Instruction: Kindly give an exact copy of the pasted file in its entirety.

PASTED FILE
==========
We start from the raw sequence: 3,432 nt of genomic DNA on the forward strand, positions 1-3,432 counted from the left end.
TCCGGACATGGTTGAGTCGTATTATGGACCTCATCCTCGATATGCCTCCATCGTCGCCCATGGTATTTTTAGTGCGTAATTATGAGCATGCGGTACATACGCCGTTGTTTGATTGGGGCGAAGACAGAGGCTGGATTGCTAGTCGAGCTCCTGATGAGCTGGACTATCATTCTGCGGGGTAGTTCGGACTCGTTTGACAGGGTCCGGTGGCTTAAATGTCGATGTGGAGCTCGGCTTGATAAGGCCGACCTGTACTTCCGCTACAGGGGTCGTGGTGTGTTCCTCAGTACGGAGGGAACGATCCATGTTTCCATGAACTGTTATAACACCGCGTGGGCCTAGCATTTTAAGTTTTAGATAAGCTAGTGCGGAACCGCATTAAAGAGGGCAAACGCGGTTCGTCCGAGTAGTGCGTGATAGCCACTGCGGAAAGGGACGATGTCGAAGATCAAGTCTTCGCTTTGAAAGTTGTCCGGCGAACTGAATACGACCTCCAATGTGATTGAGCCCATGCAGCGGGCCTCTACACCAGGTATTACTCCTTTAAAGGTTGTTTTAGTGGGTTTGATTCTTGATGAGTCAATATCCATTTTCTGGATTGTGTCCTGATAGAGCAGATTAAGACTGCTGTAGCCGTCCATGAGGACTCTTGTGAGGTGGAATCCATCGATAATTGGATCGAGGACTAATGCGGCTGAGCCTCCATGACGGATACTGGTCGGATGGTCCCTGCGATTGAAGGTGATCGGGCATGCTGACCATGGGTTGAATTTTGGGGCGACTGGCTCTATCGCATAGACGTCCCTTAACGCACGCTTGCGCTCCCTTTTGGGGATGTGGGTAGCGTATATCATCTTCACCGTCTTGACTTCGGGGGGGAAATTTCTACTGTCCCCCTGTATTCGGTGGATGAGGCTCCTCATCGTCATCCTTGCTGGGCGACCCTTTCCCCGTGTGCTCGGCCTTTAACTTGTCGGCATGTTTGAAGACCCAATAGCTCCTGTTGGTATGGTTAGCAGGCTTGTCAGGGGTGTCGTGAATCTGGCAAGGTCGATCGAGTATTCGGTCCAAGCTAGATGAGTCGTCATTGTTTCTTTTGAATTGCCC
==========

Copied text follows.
We start from the raw sequence: 3,432 nt of genomic DNA on the forward strand, positions 1-3,432 counted from the left end.
TCCGGACATGGTTGAGTCGTATTATGGACCTCATCCTCGATATGCCTCCATCGTCGCCCATGGTATTTTTAGTGCGTAATTATGAGCATGCGGTACATACGCCGTTGTTTGATTGGGGCGAAGACAGAGGCTGGATTGCTAGTCGAGCTCCTGATGAGCTGGACTATCATTCTGCGGGGTAGTTCGGACTCGTTTGACAGGGTCCGGTGGCTTAAATGTCGATGTGGAGCTCGGCTTGATAAGGCCGACCTGTACTTCCGCTACAGGGGTCGTGGTGTGTTCCTCAGTACGGAGGGAACGATCCATGTTTCCATGAACTGTTATAACACCGCGTGGGCCTAGCATTTTAAGTTTTAGATAAGCTAGTGCGGAACCGCATTAAAGAGGGCAAACGCGGTTCGTCCGAGTAGTGCGTGATAGCCACTGCGGAAAGGGACGATGTCGAAGATCAAGTCTTCGCTTTGAAAGTTGTCCGGCGAACTGAATACGACCTCCAATGTGATTGAGCCCATGCAGCGGGCCTCTACACCAGGTATTACTCCTTTAAAGGTTGTTTTAGTGGGTTTGATTCTTGATGAGTCAATATCCATTTTCTGGATTGTGTCCTGATAGAGCAGATTAAGACTGCTGTAGCCGTCCATGAGGACTCTTGTGAGGTGGAATCCATCGATAATTGGATCGAGGACTAATGCGGCTGAGCCTCCATGACGGATACTGGTCGGATGGTCCCTGCGATTGAAGGTGATCGGGCATGCTGACCATGGGTTGAATTTTGGGGCGACTGGCTCTATCGCATAGACGTCCCTTAACGCACGCTTGCGCTCCCTTTTGGGGATGTGGGTAGCGTATATCATCTTCACCGTCTTGACTTCGGGGGGGAAATTTCTACTGTCCCCCTGTATTCGGTGGATGAGGCTCCTCATCGTCATCCTTGCTGGGCGACCCTTTCCCCGTGTGCTCGGCCTTTAACTTGTCGGCATGTTTGAAGACCCAATAGCTCCTGTTGGTATGGTTAGCAGGCTTGTCAGGGGTGTCGTGAATCTGGCAAGGTCGATCGAGTATTCGGTCCAAGCTAGATGAGTCGTCATTGTTTCTTTTGAATTGCCC